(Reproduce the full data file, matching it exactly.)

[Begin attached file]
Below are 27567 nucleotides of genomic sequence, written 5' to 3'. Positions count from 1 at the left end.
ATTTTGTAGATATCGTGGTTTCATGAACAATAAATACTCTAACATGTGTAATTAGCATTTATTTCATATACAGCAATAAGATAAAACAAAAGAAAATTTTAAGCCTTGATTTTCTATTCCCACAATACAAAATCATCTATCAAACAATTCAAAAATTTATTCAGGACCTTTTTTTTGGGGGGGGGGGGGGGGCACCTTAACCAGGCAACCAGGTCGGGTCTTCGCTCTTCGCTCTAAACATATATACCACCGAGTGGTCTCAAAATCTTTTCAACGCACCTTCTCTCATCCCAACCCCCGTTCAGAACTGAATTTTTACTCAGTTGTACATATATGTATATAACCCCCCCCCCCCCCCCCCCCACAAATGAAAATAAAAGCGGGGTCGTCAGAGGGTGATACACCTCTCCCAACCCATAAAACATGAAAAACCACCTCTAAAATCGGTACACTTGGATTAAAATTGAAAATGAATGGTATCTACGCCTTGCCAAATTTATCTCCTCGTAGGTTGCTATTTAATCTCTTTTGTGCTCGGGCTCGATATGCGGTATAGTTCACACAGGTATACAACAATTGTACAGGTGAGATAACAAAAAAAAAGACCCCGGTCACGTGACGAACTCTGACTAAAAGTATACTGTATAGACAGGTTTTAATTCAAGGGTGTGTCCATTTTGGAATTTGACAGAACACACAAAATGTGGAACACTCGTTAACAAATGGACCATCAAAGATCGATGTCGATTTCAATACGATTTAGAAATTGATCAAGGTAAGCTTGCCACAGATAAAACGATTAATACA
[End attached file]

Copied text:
Below are 27567 nucleotides of genomic sequence, written 5' to 3'. Positions count from 1 at the left end.
ATTTTGTAGATATCGTGGTTTCATGAACAATAAATACTCTAACATGTGTAATTAGCATTTATTTCATATACAGCAATAAGATAAAACAAAAGAAAATTTTAAGCCTTGATTTTCTATTCCCACAATACAAAATCATCTATCAAACAATTCAAAAATTTATTCAGGACCTTTTTTTTGGGGGGGGGGGGGGGGCACCTTAACCAGGCAACCAGGTCGGGTCTTCGCTCTTCGCTCTAAACATATATACCACCGAGTGGTCTCAAAATCTTTTCAACGCACCTTCTCTCATCCCAACCCCCGTTCAGAACTGAATTTTTACTCAGTTGTACATATATGTATATAACCCCCCCCCCCCCCCCCCCCACAAATGAAAATAAAAGCGGGGTCGTCAGAGGGTGATACACCTCTCCCAACCCATAAAACATGAAAAACCACCTCTAAAATCGGTACACTTGGATTAAAATTGAAAATGAATGGTATCTACGCCTTGCCAAATTTATCTCCTCGTAGGTTGCTATTTAATCTCTTTTGTGCTCGGGCTCGATATGCGGTATAGTTCACACAGGTATACAACAATTGTACAGGTGAGATAACAAAAAAAAAGACCCCGGTCACGTGACGAACTCTGACTAAAAGTATACTGTATAGACAGGTTTTAATTCAAGGGTGTGTCCATTTTGGAATTTGACAGAACACACAAAATGTGGAACACTCGTTAACAAATGGACCATCAAAGATCGATGTCGATTTCAATACGATTTAGAAATTGATCAAGGTAAGCTTGCCACAGATAAAACGATTAATACA